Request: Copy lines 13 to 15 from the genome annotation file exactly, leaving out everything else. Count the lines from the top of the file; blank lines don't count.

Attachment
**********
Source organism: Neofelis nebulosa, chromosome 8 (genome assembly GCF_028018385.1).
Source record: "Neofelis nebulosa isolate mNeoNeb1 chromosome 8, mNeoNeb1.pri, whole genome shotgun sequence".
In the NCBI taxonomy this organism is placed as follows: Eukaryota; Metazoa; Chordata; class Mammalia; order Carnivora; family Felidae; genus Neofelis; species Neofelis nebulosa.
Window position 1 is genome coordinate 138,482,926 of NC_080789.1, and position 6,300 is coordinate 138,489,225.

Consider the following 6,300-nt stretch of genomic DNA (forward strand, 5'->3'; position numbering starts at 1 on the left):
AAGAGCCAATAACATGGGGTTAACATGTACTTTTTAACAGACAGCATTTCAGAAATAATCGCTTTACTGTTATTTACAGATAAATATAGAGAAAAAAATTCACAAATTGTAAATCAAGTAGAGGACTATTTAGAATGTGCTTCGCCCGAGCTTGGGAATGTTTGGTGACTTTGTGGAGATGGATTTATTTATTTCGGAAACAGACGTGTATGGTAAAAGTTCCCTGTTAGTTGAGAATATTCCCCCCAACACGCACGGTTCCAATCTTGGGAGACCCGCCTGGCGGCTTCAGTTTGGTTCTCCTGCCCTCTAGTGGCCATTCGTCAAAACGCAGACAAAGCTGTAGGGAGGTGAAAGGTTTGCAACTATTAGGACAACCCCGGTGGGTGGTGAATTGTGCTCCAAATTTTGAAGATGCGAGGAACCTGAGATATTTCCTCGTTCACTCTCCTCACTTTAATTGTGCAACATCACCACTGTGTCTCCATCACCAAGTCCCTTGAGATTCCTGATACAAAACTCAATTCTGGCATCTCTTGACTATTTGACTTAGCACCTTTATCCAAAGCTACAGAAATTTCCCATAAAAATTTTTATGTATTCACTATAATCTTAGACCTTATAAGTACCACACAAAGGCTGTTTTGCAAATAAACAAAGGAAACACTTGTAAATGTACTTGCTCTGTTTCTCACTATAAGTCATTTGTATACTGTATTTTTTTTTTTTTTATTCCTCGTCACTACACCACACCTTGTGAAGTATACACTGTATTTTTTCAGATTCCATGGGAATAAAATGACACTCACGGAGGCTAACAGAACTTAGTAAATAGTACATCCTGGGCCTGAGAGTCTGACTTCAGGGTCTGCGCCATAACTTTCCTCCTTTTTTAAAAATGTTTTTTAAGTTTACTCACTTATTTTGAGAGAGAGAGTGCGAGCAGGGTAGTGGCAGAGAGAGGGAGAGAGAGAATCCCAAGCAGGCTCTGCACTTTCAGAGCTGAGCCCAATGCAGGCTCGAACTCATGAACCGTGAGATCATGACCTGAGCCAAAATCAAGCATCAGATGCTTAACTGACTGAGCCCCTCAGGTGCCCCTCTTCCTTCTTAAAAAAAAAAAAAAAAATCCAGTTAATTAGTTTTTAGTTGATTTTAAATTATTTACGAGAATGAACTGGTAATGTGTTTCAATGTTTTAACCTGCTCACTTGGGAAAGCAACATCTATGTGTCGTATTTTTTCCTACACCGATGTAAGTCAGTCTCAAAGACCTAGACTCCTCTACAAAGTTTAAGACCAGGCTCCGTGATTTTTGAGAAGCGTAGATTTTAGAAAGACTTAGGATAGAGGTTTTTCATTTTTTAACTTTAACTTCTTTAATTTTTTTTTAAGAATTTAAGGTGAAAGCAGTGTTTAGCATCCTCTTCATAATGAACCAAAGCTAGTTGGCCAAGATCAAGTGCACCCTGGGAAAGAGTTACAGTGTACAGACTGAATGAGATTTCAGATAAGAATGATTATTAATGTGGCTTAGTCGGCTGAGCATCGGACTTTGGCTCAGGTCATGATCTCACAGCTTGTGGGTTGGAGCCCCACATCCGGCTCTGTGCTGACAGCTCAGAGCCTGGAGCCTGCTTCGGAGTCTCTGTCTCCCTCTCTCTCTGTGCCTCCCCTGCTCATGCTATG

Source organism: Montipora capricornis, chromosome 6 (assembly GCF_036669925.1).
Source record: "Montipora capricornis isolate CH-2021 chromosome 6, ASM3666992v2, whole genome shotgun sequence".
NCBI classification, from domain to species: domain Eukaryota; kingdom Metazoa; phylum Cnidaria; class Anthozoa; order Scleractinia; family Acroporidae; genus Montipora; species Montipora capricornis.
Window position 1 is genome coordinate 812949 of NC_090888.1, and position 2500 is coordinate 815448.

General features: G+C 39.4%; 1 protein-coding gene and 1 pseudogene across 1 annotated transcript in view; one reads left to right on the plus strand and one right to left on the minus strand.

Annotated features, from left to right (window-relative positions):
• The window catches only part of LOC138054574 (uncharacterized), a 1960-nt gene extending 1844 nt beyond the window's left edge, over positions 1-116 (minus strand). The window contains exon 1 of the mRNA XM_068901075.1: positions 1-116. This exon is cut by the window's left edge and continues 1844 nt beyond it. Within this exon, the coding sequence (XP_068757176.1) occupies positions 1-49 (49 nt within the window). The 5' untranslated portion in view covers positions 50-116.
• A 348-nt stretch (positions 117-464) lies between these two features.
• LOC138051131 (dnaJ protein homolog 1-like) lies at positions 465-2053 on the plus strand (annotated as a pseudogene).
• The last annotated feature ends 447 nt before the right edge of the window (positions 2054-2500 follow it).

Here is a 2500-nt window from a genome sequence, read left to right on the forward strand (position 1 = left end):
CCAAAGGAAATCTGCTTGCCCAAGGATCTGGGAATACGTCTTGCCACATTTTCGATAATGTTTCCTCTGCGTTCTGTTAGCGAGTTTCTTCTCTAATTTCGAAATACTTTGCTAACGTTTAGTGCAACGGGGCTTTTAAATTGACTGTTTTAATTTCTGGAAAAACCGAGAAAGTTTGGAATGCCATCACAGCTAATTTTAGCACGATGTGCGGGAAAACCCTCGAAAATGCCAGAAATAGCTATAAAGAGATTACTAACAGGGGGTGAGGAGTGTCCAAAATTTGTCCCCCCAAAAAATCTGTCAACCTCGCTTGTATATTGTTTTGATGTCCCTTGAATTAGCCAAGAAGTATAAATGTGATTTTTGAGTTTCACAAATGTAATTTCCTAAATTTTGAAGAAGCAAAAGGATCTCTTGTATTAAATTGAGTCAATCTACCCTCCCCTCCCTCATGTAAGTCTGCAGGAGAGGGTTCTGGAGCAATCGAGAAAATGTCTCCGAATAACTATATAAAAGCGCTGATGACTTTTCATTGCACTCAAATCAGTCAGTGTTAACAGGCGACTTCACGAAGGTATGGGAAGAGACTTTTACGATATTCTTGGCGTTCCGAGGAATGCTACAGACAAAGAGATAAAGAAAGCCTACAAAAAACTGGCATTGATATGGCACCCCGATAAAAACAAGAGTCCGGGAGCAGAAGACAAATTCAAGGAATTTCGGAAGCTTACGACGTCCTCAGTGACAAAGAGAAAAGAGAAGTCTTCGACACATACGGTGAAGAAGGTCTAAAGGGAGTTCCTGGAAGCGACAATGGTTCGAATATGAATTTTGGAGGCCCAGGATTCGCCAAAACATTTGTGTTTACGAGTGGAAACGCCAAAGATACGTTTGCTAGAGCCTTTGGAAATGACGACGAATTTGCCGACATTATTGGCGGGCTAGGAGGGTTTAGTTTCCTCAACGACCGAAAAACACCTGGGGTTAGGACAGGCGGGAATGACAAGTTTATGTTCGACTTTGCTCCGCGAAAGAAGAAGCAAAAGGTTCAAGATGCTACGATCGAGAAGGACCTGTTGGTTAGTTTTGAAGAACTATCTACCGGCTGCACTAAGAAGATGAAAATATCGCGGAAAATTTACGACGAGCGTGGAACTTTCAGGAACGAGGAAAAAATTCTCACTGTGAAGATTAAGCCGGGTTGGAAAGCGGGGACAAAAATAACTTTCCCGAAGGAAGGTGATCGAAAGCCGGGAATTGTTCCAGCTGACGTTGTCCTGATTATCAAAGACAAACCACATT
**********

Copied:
• The window catches only part of LOC138054574 (uncharacterized), a 1960-nt gene extending 1844 nt beyond the window's left edge, over positions 1-116 (minus strand). The window contains exon 1 of the mRNA XM_068901075.1: positions 1-116. This exon is cut by the window's left edge and continues 1844 nt beyond it. Within this exon, the coding sequence (XP_068757176.1) occupies positions 1-49 (49 nt within the window). The 5' untranslated portion in view covers positions 50-116.
• A 348-nt stretch (positions 117-464) lies between these two features.
• LOC138051131 (dnaJ protein homolog 1-like) lies at positions 465-2053 on the plus strand (annotated as a pseudogene).